Author: Ann Patchett –
Publisher: Harper Audio –
Genre: Literary Fiction –
Overall rating: 5/5 –
Writing: 5/5 –
Duration: 12:22 (long) –
Narrator: Hope Davis –
Narrator/performance: 5/5 –
Impressions: 4/5 –
Performance errors: 1/5 –
Complexity/reading level: 3/5 –
This blog is called “Backstepping” because reviewing audiobooks is a little bit like stepping back from the experience which already is semi-detached, at least for a person used to reading books in print. This review is about the book I rated my favorite audiobook of 2021. The choice was not obvious. This is, however, the book which I found most satisfactory and memorable from a good many I read that year. I remember the story to this day in a lot of detail as it was able to paint itself in my head accurately, clearly and consistently from the beginning till the very end.
The story has a dream-like quality. Hope Davis was able to capture its mood so perfectly and unobtrusively that I had to revisit the recording to make sure I remembered it correctly. The narrator is almost nonexistent in the story, having be able to blend into the background. The accent is pleasant. The actress applied the style I admire in books concentrated on narration and contemplation rather than dialogue and action. Ann Patchett’s literary style is top notch in this novel and it is at the center of the entire production.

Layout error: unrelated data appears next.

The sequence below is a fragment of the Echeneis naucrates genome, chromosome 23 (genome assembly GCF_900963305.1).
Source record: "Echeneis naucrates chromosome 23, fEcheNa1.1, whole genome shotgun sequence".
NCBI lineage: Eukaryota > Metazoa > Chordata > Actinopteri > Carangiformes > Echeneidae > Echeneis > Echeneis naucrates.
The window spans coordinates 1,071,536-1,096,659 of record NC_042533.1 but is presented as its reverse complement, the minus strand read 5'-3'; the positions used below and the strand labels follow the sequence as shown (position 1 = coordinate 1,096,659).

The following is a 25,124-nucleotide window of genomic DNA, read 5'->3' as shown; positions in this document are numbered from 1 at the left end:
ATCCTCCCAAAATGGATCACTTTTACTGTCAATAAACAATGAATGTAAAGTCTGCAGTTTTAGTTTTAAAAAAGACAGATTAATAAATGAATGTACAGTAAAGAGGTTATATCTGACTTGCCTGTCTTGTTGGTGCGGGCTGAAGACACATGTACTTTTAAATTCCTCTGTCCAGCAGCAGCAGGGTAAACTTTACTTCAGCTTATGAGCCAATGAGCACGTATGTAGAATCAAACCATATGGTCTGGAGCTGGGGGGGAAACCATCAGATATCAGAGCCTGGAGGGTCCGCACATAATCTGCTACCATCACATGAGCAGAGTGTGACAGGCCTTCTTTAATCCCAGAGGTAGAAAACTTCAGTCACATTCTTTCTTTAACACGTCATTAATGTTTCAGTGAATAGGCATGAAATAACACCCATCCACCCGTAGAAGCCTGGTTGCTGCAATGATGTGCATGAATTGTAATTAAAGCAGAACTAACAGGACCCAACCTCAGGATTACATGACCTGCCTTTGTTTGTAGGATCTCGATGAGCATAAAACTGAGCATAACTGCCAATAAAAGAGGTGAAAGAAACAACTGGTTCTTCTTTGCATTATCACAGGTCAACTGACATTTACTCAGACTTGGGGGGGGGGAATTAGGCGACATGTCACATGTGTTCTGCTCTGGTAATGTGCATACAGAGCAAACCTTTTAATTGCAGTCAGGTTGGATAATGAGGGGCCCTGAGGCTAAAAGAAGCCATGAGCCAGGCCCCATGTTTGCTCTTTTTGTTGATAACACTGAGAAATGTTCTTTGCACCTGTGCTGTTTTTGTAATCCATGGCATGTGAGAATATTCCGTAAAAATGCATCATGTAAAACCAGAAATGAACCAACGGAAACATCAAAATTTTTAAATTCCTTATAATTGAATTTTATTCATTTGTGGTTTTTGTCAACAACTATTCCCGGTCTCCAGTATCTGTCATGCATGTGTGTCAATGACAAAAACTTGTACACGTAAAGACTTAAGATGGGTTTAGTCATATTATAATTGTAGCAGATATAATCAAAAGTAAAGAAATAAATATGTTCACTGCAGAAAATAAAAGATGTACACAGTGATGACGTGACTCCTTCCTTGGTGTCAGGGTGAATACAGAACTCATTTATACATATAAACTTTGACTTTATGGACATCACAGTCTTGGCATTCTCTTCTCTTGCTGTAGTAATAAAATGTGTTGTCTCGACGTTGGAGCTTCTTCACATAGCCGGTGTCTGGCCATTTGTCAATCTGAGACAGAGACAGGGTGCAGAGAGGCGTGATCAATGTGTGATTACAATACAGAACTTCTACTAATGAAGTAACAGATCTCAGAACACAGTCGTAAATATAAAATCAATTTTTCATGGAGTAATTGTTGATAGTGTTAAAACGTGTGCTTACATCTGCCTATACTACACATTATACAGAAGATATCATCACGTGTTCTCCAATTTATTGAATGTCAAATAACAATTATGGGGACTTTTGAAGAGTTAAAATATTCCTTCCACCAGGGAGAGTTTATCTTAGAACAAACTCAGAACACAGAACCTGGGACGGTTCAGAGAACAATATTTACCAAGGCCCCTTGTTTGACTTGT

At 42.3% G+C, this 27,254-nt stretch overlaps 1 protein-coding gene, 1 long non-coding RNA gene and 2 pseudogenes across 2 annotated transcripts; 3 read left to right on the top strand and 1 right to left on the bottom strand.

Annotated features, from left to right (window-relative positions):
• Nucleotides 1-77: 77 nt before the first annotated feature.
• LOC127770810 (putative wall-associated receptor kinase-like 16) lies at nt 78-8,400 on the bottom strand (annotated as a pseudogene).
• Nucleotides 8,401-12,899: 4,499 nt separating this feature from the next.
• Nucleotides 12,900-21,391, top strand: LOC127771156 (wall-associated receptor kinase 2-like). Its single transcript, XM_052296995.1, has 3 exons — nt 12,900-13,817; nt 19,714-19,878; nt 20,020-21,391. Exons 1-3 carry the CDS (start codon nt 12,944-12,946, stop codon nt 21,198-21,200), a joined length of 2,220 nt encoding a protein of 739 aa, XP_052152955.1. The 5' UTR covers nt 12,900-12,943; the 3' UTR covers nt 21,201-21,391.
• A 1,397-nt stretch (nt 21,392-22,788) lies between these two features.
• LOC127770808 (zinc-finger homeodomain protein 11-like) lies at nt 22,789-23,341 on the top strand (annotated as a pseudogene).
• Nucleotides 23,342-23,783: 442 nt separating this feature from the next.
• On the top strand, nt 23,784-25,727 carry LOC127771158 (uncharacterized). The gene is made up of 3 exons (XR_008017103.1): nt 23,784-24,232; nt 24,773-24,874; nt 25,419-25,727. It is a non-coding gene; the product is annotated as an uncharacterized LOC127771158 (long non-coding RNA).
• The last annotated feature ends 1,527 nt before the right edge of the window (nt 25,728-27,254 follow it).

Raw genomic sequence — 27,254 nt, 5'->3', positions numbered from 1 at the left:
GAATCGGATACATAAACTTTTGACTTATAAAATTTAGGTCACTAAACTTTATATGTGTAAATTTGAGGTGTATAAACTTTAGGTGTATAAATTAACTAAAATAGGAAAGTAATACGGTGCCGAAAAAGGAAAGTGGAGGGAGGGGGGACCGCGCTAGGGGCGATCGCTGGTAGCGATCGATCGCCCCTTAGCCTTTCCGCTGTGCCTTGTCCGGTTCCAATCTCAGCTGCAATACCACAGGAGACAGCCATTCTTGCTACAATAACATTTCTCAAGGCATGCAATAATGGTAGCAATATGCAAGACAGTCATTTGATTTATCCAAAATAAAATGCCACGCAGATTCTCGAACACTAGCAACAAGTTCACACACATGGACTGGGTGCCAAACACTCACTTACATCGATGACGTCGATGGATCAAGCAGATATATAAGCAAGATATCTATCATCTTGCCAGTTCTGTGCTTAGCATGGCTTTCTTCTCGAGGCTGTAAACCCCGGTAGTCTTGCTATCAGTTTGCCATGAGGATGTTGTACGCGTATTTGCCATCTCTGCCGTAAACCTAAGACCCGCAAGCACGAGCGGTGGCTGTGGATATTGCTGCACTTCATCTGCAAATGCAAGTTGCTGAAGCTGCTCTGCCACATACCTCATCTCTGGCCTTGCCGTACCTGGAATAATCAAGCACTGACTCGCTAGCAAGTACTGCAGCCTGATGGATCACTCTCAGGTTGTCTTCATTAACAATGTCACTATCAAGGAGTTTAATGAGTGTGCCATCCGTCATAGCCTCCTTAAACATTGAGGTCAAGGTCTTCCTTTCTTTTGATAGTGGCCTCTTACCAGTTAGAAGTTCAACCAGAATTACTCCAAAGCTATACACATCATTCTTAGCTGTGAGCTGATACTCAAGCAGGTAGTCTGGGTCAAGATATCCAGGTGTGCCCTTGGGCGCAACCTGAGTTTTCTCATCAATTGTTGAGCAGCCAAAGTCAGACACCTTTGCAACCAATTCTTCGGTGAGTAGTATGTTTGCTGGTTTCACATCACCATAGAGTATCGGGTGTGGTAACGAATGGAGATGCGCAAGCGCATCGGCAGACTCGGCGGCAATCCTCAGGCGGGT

The book was shortlisted for several awards in 2011 when it was published but without much success in the finals. Nor does it score particularly high in audiobook ratings (the audio also published in 2011). Yet I still believe it deserves recognition. It has the quality of a Renaissance painting. The subject may seem a little cliché – Amazon forest, innovation, journey – but the picture painted here is even and polished to a degree that one has to admire it in a state of wonder. It may be revisited. It asks serious questions without attempting to give an answer. It calls for analysis and interpretation just like any piece of art should. The subject is modern and the main character has the weaknesses of a contemporary individual. The novel is spread like a canvas between various problems of the current age. Yet the book somehow seems older. Such may be the early signs of a universal work of literature.
The cover is created in the style resembling music recording covers, hinting more at classical music, perhaps Medieval or J. S. Bach. My second association (though it perhaps should be the first one) is that of illuminated manuscripts. I have a feeling that there is a good deal of work behind that cover. Despite that, the artwork tends to blend or hide behind the title, just as the voice of the narrator did not obscure the story. Such humility requires high professionalism and not an insignificant amount of experience.